Skipper and Summer play in the snow and scare Abby who decides to watch from afar. (Behind a bush.)
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It doesn’t get better!
We have fresh snow, two dogs and sunshine.
We can’t go into the woods, though. It’s deer hunting season. Every deer in the county knows DH and I don’t hunt. Their tracks are everywhere. They are everywhere.
We’ve flushed out full-antlered bucks. We’ve flushed out whole herds.
One of the deer is the smallest doe DH has ever seen. He saw her this summer and thought she was a fawn, until he saw the baby. DH was on his tractor and the fawn and tiny doe walked almost up to him. They weren’t the least bit afraid as they strolled by DH and the tractor on their way to a neighbor’s cornfield.
But, as beautiful as they are and as much as we love seeing them, the deer are a danger to our deer-running dogs who’ll hopefully give chase over car-ridden highways, past trigger-happy hunters and livestock-protecting farmers.
Until hunting season ends, the dogs have to be leashed or kept by the garden where they won’t be enticed into harm’s way.
Today though, nobody minds. Not with snow to run through and a dad who can be coaxed into throwing the ball.
It’s a most wonderful TIME of the year!
More posts about the dogs:
Posts about the cats:
Furry little animals are my favorite gifts.
Last night, Simba brought me a present. He’d caught his first mouse and was excitedly meowing with every step. Unfortunately I didn’t know what Simba’s calls meant until it was too late.
Proudly, Simba dropped the mouse at my feet and waited to be praised. Only when the mouse ran toward me, I went the other way.
Undaunted, Simba recaptured the mouse and followed me into the next room. Maybe he thought I needed to learn to hunt. He was calling me the way mother cats call their babies.
Which is how we ended up playing cat and mouse.
Patiently, Simba again dropped his mouse, making encouraging chirps and looking at me hopefully.
Simba was proud of his catch. His eyes gleamed. He looked fierce, like his name. But still, he was giving the mouse to me.
I swept the mouse outside with a broom.
Simba ran out the dog door.
I like to think the mouse escaped and found his way back to the barn. And that the little mouse had a glorious reunion with his family.
But, this morning, I didn’t kiss Simba.
More cat stories:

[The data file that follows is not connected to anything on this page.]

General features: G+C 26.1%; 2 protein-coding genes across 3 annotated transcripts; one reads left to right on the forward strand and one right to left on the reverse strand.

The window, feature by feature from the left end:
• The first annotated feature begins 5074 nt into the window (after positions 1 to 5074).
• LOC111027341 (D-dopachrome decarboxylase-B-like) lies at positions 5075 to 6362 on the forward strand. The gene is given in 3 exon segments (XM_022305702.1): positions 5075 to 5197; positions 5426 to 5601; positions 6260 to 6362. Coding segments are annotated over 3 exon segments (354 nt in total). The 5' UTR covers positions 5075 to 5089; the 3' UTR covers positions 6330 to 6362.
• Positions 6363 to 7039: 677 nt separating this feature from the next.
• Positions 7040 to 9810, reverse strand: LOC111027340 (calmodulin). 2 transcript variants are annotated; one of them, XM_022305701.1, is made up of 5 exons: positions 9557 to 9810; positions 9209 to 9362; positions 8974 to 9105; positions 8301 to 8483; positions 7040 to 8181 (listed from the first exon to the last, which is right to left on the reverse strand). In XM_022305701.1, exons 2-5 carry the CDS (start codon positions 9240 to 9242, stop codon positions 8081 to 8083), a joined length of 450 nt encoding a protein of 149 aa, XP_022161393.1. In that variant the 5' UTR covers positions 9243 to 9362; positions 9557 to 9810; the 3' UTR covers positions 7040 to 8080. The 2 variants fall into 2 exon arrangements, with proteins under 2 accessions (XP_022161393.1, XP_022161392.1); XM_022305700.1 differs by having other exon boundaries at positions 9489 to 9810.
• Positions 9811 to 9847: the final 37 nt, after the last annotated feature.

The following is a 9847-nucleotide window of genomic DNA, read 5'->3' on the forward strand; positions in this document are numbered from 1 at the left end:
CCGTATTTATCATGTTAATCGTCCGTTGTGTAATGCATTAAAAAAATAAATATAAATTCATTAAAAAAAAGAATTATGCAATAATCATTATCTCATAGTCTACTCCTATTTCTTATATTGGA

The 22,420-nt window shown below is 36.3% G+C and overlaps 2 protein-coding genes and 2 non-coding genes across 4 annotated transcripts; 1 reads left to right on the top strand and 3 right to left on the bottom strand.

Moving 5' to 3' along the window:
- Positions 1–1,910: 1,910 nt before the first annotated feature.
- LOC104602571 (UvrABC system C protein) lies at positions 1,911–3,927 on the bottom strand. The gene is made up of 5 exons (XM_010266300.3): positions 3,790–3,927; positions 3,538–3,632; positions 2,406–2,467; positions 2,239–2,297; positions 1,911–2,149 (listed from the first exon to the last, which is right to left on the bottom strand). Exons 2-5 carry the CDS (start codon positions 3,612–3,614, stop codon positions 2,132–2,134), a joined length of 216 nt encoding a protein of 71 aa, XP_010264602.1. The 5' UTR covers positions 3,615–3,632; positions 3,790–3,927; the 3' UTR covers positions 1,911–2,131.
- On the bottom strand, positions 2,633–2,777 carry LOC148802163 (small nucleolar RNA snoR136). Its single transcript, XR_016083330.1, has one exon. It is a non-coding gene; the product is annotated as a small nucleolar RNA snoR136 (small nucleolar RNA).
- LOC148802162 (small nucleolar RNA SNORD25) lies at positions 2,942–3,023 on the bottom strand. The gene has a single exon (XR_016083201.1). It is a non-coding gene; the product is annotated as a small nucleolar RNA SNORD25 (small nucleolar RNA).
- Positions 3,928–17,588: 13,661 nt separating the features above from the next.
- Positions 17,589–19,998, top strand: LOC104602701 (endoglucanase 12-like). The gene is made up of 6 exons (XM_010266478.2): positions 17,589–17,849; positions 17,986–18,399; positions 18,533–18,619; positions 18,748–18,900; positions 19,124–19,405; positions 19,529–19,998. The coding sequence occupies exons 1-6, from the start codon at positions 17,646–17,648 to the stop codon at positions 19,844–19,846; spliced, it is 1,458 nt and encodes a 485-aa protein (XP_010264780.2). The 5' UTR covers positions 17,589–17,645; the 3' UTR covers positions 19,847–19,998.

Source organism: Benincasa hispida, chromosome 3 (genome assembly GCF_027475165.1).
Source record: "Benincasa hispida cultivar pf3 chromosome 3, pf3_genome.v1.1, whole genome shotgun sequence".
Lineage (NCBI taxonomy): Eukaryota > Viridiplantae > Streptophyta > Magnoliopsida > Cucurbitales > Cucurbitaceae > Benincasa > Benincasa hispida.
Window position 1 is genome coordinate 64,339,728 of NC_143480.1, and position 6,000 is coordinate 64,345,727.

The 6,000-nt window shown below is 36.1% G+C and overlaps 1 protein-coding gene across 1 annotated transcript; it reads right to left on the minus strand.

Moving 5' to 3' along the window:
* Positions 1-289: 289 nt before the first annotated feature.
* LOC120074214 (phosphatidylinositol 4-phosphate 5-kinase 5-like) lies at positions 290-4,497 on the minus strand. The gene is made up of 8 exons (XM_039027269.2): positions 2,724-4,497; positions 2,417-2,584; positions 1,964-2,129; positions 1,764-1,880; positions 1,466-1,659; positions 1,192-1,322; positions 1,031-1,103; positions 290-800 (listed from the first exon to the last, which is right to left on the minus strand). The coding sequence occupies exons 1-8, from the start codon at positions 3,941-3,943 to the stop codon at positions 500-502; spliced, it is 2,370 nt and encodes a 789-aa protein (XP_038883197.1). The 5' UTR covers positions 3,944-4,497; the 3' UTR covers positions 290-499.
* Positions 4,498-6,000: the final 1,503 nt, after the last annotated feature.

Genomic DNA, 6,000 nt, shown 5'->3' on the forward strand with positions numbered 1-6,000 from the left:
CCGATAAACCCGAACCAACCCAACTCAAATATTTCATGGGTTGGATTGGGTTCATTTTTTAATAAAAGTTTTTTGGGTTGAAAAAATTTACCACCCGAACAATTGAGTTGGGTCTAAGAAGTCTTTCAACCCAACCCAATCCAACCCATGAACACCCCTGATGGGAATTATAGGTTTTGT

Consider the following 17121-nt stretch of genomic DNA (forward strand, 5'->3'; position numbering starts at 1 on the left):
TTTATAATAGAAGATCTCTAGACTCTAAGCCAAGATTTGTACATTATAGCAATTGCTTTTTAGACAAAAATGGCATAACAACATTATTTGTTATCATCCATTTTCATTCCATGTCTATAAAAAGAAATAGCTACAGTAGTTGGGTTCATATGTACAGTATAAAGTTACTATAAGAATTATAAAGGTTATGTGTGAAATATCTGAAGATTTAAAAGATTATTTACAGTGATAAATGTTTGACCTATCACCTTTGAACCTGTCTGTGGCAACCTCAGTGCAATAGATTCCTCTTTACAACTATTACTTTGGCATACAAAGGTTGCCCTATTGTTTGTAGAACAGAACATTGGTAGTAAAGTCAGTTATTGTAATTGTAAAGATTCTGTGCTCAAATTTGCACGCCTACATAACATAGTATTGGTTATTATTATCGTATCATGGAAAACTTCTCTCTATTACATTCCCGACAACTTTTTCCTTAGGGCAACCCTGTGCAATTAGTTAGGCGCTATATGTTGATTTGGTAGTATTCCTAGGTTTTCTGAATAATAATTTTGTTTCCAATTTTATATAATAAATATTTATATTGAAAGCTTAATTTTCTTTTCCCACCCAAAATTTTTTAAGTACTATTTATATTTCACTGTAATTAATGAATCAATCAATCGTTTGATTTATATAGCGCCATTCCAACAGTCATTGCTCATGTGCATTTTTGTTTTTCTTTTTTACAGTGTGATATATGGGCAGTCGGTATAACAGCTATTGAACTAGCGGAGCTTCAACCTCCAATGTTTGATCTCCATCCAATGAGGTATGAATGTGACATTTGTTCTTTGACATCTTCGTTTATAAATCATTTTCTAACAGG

Kitty is trying to kill himself.
It’s a dangerous situation.
Kitty is so happy when he thinks his people are coming home he runs under the front wheels of every vehicle pulling into our drive. If you look for him, when it gets dark he’s hard to see.
We don’t know how to break Kitty of his new habit. Some of the visitors to our house are older and have enough trouble negotiating around our trees, shrubs or the barn to consider watching out for our little cat.
This week our horses kicked holes in the barn. We don’t keep them locked inside stalls. They can go inside or out at will. They’ve got free access to a big round bale of hay. They have a fan inside the barn. They have bug zappers. They have a drinking fountain.
I think the horses and Kitty are missing DH.
DH loves having a farm and spends his days as if he were a paid hand. He mows, works in the barn, trims trees, cleans up trails, fixes fences and as he does chores, the horse’s noses are right up his back or over his shoulder. When DH is outside their pasture, the horses watch his every move from the closest fence corner.
Kitty lived wild and feral in DH’s woods for an entire year before DH was able to get close to him. He still spends most days outside. Only instead of being the cat that walked and lived alone, Kitty now follows DH like a dog. He is up and down ladders, running ahead of DH on paths in the woods and springing out from behind weeds to grab DH’s legs.
Lately though, DH has had obligations that have prevented him from being as available outside for our animals.
Buster and DH greet Mr. Miller, the repairman who will be fixing our barn. The children soon are petting our horses although Mr. Miller said their horse is a new one. According to Mr. Miller, the new horse isn’t very well trained and behaved badly on the drive to look over our barn.
It is shedding season and over the past week with my daughter visiting, every day was a reminder that I really need to check out the animal Dyson vacuum cleaner. Dog and cat hair were everywhere and clinging to our clothes everytime we left the house.
Our pets are a lot of work and a responsibility. They aren’t cheap with vet visits, expensive and endless desires for Fancy Feast, hay, treats, toys and barn destroying. But, their joy, when we come home, is so overwhelming you cannot help but know it’s love in its purest and most unselfish form.
Simba may mostly be DH’s cat, but this week it was my face he snuggled up to every night. And in the mornings DH made coffee and Abby came and nuzzled my arm so I’d wake up right before it was ready. Somehow, someway, those pets instinctively became nurturing and extra affectionate.
Are our pets worth the inconvenience and expense?
Absolutely. We don’t miss or think about their cost in time or money.
But, we’d sure miss them.
More dog stories:
More cat stories:
More Horse Stories: